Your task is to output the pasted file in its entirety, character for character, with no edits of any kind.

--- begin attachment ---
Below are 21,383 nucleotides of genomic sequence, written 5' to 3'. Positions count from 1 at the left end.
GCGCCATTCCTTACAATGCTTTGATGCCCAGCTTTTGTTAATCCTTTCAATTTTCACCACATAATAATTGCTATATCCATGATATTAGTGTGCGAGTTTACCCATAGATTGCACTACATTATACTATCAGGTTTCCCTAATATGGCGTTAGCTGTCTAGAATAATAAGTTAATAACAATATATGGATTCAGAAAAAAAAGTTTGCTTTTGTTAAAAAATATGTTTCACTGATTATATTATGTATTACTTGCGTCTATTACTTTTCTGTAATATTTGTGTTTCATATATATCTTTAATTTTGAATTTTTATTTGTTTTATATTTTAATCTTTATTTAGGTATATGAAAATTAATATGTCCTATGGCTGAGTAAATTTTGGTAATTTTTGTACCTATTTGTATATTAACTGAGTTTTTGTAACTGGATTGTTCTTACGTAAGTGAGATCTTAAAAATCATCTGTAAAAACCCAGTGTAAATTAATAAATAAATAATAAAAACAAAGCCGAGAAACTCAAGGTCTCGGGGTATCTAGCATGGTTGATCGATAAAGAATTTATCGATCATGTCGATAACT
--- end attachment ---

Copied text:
Below are 21,383 nucleotides of genomic sequence, written 5' to 3'. Positions count from 1 at the left end.
GCGCCATTCCTTACAATGCTTTGATGCCCAGCTTTTGTTAATCCTTTCAATTTTCACCACATAATAATTGCTATATCCATGATATTAGTGTGCGAGTTTACCCATAGATTGCACTACATTATACTATCAGGTTTCCCTAATATGGCGTTAGCTGTCTAGAATAATAAGTTAATAACAATATATGGATTCAGAAAAAAAAGTTTGCTTTTGTTAAAAAATATGTTTCACTGATTATATTATGTATTACTTGCGTCTATTACTTTTCTGTAATATTTGTGTTTCATATATATCTTTAATTTTGAATTTTTATTTGTTTTATATTTTAATCTTTATTTAGGTATATGAAAATTAATATGTCCTATGGCTGAGTAAATTTTGGTAATTTTTGTACCTATTTGTATATTAACTGAGTTTTTGTAACTGGATTGTTCTTACGTAAGTGAGATCTTAAAAATCATCTGTAAAAACCCAGTGTAAATTAATAAATAAATAATAAAAACAAAGCCGAGAAACTCAAGGTCTCGGGGTATCTAGCATGGTTGATCGATAAAGAATTTATCGATCATGTCGATAACT